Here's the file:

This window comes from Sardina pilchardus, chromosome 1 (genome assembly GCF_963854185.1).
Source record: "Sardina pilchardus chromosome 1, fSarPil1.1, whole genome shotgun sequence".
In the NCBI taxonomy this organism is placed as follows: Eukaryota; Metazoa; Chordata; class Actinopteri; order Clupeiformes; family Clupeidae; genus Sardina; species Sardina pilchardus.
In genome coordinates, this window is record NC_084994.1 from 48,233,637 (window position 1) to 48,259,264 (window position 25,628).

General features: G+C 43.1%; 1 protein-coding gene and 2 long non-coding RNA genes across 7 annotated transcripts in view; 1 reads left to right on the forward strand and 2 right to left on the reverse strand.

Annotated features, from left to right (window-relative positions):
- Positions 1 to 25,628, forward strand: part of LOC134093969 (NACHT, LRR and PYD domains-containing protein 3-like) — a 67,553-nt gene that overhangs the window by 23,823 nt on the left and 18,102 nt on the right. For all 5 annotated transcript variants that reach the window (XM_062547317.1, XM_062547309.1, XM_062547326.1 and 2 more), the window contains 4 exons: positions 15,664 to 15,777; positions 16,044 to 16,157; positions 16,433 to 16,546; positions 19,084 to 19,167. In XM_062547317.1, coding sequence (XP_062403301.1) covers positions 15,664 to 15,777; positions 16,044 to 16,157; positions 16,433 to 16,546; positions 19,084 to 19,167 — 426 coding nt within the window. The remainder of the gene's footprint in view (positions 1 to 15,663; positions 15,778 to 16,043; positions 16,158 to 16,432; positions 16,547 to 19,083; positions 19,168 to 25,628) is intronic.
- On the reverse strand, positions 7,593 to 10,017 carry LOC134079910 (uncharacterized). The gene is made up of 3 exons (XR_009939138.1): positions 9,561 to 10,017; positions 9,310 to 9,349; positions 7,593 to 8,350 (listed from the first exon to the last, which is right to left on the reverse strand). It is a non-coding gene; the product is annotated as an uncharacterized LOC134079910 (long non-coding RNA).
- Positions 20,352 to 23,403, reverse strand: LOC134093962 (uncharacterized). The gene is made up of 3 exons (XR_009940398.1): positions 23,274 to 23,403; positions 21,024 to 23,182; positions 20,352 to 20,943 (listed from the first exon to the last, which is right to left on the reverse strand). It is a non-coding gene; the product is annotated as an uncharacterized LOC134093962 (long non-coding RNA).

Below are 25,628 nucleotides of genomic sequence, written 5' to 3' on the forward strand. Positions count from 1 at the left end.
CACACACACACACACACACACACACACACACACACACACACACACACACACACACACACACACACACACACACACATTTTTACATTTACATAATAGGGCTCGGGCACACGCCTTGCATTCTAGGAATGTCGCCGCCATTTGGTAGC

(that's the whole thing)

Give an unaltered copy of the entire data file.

This window comes from Sardina pilchardus, chromosome 1 (genome assembly GCF_963854185.1).
Source record: "Sardina pilchardus chromosome 1, fSarPil1.1, whole genome shotgun sequence".
In the NCBI taxonomy this organism is placed as follows: Eukaryota; Metazoa; Chordata; class Actinopteri; order Clupeiformes; family Clupeidae; genus Sardina; species Sardina pilchardus.
In genome coordinates, this window is record NC_084994.1 from 48,233,637 (window position 1) to 48,259,264 (window position 25,628).

General features: G+C 43.1%; 1 protein-coding gene and 2 long non-coding RNA genes across 7 annotated transcripts in view; 1 reads left to right on the forward strand and 2 right to left on the reverse strand.

Annotated features, from left to right (window-relative positions):
- Positions 1 to 25,628, forward strand: part of LOC134093969 (NACHT, LRR and PYD domains-containing protein 3-like) — a 67,553-nt gene that overhangs the window by 23,823 nt on the left and 18,102 nt on the right. For all 5 annotated transcript variants that reach the window (XM_062547317.1, XM_062547309.1, XM_062547326.1 and 2 more), the window contains 4 exons: positions 15,664 to 15,777; positions 16,044 to 16,157; positions 16,433 to 16,546; positions 19,084 to 19,167. In XM_062547317.1, coding sequence (XP_062403301.1) covers positions 15,664 to 15,777; positions 16,044 to 16,157; positions 16,433 to 16,546; positions 19,084 to 19,167 — 426 coding nt within the window. The remainder of the gene's footprint in view (positions 1 to 15,663; positions 15,778 to 16,043; positions 16,158 to 16,432; positions 16,547 to 19,083; positions 19,168 to 25,628) is intronic.
- On the reverse strand, positions 7,593 to 10,017 carry LOC134079910 (uncharacterized). The gene is made up of 3 exons (XR_009939138.1): positions 9,561 to 10,017; positions 9,310 to 9,349; positions 7,593 to 8,350 (listed from the first exon to the last, which is right to left on the reverse strand). It is a non-coding gene; the product is annotated as an uncharacterized LOC134079910 (long non-coding RNA).
- Positions 20,352 to 23,403, reverse strand: LOC134093962 (uncharacterized). The gene is made up of 3 exons (XR_009940398.1): positions 23,274 to 23,403; positions 21,024 to 23,182; positions 20,352 to 20,943 (listed from the first exon to the last, which is right to left on the reverse strand). It is a non-coding gene; the product is annotated as an uncharacterized LOC134093962 (long non-coding RNA).

Below are 25,628 nucleotides of genomic sequence, written 5' to 3' on the forward strand. Positions count from 1 at the left end.
CACACACACACACACACACACACACACACACACACACACACACACACACACACACACACACACACACACACACACATTTTTACATTTACATAATAGGGCTCGGGCACACGCCTTGCATTCTAGGAATGTCGCCGCCATTTGGTAGC